Richard J. Rosen is a vice president and research advisor in the economic research department at the Federal Reserve Bank of Chicago. He leads the Chicago Fed’s Insurance Initiative which conducts research on insurance and provides expertise on the insurance industry within the Federal Reserve System. Rosen also conducts research on issues relating to financial intermediation, bank regulation, mergers and real estate and housing.
Rosen's research is published in numerous leading academic journals. Published articles of his research have appeared in the Journal of Finance, the Journal of Financial Economics, the Journal of Business, the Journal of Money, Credit and Banking and the Rand Journal.
Prior to coming to the Chicago Fed, Rosen taught in the finance departments at the Kelley School of Business at Indiana University, the Wharton School at the University of Pennsylvania and the School of Business at Georgetown University. He has also worked at the Board of Governors of the Federal Reserve System.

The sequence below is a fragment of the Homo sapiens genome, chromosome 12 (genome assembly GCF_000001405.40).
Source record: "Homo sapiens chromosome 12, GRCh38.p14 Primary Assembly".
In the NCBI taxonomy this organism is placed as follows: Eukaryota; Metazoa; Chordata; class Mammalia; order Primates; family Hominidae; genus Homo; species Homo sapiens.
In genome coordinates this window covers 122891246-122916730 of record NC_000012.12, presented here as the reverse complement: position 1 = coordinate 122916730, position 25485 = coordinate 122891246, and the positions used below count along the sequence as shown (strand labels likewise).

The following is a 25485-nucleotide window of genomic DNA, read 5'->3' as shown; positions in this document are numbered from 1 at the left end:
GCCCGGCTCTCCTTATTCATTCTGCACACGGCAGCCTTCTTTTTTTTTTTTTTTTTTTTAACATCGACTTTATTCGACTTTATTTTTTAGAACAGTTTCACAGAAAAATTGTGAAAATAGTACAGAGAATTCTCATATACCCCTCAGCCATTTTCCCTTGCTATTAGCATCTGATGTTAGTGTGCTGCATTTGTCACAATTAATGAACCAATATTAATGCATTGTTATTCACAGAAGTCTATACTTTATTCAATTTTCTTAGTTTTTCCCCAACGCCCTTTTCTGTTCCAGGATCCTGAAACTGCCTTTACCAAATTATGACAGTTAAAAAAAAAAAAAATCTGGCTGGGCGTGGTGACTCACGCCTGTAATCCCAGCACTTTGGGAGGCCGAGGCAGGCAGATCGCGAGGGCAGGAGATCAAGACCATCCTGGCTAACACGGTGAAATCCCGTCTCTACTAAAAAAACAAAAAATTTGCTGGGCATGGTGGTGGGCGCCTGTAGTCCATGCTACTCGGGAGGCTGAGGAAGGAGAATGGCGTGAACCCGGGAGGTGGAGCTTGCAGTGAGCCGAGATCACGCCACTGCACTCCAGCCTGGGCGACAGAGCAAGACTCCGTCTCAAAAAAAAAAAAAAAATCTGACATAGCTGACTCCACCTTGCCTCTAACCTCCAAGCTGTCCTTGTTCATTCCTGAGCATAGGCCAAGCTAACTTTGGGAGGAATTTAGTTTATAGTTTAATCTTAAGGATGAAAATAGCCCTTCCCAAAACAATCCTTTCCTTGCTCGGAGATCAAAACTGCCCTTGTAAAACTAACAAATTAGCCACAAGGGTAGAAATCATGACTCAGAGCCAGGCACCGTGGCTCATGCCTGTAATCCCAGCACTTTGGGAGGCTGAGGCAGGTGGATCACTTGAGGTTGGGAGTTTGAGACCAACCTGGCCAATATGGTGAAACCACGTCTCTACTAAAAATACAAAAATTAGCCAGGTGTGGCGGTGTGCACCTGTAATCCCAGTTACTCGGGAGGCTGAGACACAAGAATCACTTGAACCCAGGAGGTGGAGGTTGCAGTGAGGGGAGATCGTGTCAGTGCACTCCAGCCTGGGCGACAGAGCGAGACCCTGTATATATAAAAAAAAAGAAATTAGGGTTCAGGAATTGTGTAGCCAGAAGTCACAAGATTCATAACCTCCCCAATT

Rosen received a B.A. in mathematics from Swarthmore College and a Ph.D. in economics from Princeton University.
Books and Chapters in Books
With Anna Paulson, Thanases Plesti, Robert McMenamin, and Zain Mohey-Deen, 2014, "Assessing the Vulnerability of the U.S. Life Insurance Industry," in Modernizing Insurance Regulation, Vol. 1, John H. Biggs and Matthew P. Richardson (eds.), Hoboken, NJ: John Wiley & Sons, Inc., pp. 61-84.
With Santiago Carbo-Valverde and Francisco Rodriguez-Fernandez, 2017, “Are Covered Bonds a Substitute for Mortgage-Backed Securities?,” Journal of Economic Policy Reform, Vol. 20, No. 3, pp. 238-253.
With Anna Paulson, 2016, “The Life Insurance Industry and Systemic Risk: A Bond Market Perspective,” Annual Review of Financial Economics, Vol. 8, pp. 155-174.
With Sumit Agarwal and Vincent Yao,2016, “Why Do Borrowers Make Refinancing Mistakes?,” Management Science, Vol. 62, No. 12, pp. 3494–3509.
With Lamont Black, 2016, “Monetary Policy, Loan Maturity and Credit Availability,” International Journal of Central Banking, Vol. 12, No. 1, pp. 199-230.